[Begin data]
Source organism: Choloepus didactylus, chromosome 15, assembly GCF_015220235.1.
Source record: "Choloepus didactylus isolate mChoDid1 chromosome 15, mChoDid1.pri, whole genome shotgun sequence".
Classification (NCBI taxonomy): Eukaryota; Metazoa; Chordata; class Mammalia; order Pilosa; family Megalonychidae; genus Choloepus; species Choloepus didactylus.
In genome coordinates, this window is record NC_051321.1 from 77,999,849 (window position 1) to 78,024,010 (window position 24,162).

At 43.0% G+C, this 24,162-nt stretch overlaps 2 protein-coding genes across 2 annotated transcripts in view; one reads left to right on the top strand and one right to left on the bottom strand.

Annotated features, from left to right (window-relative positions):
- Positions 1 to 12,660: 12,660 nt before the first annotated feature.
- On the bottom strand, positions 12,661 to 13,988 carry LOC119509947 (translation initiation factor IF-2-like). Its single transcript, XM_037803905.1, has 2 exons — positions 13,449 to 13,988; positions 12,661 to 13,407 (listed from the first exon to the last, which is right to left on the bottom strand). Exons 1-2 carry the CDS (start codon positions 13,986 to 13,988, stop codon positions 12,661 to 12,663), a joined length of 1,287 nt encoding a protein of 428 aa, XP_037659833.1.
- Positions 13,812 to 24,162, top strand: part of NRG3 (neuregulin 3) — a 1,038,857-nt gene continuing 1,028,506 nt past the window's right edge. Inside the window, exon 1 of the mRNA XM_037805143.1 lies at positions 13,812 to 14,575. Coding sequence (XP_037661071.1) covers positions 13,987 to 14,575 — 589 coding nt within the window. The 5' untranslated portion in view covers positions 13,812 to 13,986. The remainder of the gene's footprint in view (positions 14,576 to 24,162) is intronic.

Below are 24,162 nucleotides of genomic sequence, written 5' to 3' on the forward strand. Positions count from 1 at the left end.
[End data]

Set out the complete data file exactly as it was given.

Source organism: Choloepus didactylus, chromosome 15, assembly GCF_015220235.1.
Source record: "Choloepus didactylus isolate mChoDid1 chromosome 15, mChoDid1.pri, whole genome shotgun sequence".
Classification (NCBI taxonomy): Eukaryota; Metazoa; Chordata; class Mammalia; order Pilosa; family Megalonychidae; genus Choloepus; species Choloepus didactylus.
In genome coordinates, this window is record NC_051321.1 from 77,999,849 (window position 1) to 78,024,010 (window position 24,162).

At 43.0% G+C, this 24,162-nt stretch overlaps 2 protein-coding genes across 2 annotated transcripts in view; one reads left to right on the top strand and one right to left on the bottom strand.

Annotated features, from left to right (window-relative positions):
- Positions 1 to 12,660: 12,660 nt before the first annotated feature.
- On the bottom strand, positions 12,661 to 13,988 carry LOC119509947 (translation initiation factor IF-2-like). Its single transcript, XM_037803905.1, has 2 exons — positions 13,449 to 13,988; positions 12,661 to 13,407 (listed from the first exon to the last, which is right to left on the bottom strand). Exons 1-2 carry the CDS (start codon positions 13,986 to 13,988, stop codon positions 12,661 to 12,663), a joined length of 1,287 nt encoding a protein of 428 aa, XP_037659833.1.
- Positions 13,812 to 24,162, top strand: part of NRG3 (neuregulin 3) — a 1,038,857-nt gene continuing 1,028,506 nt past the window's right edge. Inside the window, exon 1 of the mRNA XM_037805143.1 lies at positions 13,812 to 14,575. Coding sequence (XP_037661071.1) covers positions 13,987 to 14,575 — 589 coding nt within the window. The 5' untranslated portion in view covers positions 13,812 to 13,986. The remainder of the gene's footprint in view (positions 14,576 to 24,162) is intronic.

Below are 24,162 nucleotides of genomic sequence, written 5' to 3' on the forward strand. Positions count from 1 at the left end.